Stemming from the corner of a sheet of paper that was accidentally turned-down, the concept of “Tapis-Siège” became an obsession early on in Pierre Paulin’s work. Fascinated by the tatami, a major feature of the design of the traditional Japanese house, Paulin often cites Liwan and Diwan as other sources of inspiration, imagining with relish the future of furnishing after the disappearance of furniture and the advent of modular floors. He started to sketch out the first drafts of the Tapis-Siège as early as the late 50’s, but it was only in 1968 that he drew plans and made a model as part of an ambitious modular project for Herman Miller. In the end, the project would never be put into production by the American firm. In 1980, still impatient to see his idea come into existence, Pierre Paulin would end up independently producing a simplified version of the Tapis-Siège for his family house on Rue des Ursulines.
Although numerous creations by Paulin met public acclaim, some never went beyond the testing phase of the prototypes. Industrial partners were at the time the sole decision makers as to the potential of a project and no competing gallery market existed in order to support designers.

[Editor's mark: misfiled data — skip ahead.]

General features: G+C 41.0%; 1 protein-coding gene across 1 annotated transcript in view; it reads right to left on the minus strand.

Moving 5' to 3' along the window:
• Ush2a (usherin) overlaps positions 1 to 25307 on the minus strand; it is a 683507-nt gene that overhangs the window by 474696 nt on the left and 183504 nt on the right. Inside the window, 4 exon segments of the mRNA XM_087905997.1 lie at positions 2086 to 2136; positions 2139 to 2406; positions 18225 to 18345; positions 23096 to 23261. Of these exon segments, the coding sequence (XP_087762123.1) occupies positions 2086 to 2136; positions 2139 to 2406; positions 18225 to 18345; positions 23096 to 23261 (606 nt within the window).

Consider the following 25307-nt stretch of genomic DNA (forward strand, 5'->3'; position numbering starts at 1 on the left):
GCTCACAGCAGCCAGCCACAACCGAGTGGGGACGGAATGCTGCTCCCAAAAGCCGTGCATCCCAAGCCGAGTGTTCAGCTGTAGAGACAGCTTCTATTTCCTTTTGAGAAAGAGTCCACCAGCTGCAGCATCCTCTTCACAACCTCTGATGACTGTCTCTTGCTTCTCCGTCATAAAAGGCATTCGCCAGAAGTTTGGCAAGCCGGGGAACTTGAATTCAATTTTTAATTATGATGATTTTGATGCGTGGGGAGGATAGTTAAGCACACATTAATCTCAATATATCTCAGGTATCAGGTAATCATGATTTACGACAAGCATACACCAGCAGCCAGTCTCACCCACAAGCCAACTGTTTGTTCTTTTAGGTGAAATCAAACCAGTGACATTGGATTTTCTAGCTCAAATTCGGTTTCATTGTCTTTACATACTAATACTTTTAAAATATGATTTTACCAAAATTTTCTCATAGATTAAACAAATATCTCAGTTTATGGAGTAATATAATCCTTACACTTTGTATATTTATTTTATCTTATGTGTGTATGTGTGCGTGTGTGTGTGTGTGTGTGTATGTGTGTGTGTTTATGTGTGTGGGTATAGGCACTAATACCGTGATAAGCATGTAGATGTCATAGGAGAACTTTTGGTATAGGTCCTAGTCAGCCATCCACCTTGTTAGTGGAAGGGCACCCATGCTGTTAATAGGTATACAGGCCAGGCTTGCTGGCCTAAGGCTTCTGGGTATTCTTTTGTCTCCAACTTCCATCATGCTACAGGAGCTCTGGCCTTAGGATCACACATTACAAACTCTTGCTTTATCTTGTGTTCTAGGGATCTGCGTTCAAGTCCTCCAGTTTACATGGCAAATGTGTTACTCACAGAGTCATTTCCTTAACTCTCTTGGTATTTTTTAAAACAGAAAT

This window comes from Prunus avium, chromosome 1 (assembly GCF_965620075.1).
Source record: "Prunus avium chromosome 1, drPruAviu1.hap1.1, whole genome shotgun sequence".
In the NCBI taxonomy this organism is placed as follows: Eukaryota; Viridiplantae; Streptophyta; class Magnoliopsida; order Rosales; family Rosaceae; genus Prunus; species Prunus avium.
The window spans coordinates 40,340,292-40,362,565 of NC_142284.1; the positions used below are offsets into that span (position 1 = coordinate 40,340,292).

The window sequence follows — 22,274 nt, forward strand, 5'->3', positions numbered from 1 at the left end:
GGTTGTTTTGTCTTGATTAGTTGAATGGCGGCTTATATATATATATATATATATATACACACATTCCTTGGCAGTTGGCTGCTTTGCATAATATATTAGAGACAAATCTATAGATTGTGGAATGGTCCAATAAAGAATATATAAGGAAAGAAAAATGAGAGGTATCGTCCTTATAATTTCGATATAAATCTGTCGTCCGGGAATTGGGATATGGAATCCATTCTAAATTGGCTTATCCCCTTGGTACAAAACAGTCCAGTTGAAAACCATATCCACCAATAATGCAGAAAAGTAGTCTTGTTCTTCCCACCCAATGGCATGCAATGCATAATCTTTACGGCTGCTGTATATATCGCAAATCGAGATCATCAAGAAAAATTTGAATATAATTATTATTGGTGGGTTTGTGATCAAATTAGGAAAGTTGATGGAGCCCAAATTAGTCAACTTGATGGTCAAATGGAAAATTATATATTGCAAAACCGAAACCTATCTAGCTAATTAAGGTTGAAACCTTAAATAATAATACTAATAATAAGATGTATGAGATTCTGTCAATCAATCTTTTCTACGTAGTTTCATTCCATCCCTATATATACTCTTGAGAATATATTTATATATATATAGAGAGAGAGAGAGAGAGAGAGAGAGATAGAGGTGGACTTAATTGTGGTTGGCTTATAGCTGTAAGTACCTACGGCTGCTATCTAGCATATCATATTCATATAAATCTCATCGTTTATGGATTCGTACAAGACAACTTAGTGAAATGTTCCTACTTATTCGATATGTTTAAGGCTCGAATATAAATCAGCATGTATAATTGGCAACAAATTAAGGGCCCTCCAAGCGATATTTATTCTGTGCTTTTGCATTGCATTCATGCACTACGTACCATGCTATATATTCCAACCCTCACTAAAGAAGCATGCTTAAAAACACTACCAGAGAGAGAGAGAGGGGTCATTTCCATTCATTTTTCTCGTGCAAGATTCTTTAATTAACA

In this context, projects that had been refused – Dune, Déclive, Tapis-Siège- were sent back to Paulin and were only known to, and enjoyed by, a handful of close associates who were able to experience them during private visits to the designer’s house.
Since 2014, many exhibits have been organized and enable the audience to finally discover the industrial utopias of one of the greatest French designers. Both collectors and amateurs are now very keen to put into production late versions of early editions of prototypes, which make for valuable additions to the designer’s iconography, in keeping with Pierre Paulin’s will,.
‘I would like to perfect some of the things I developed in the past… They made an impression upon people and some have asked us if we were willing to produce them […] We may well end up doing so.’
Pierre Paulin, RFI (Radio France International), 2008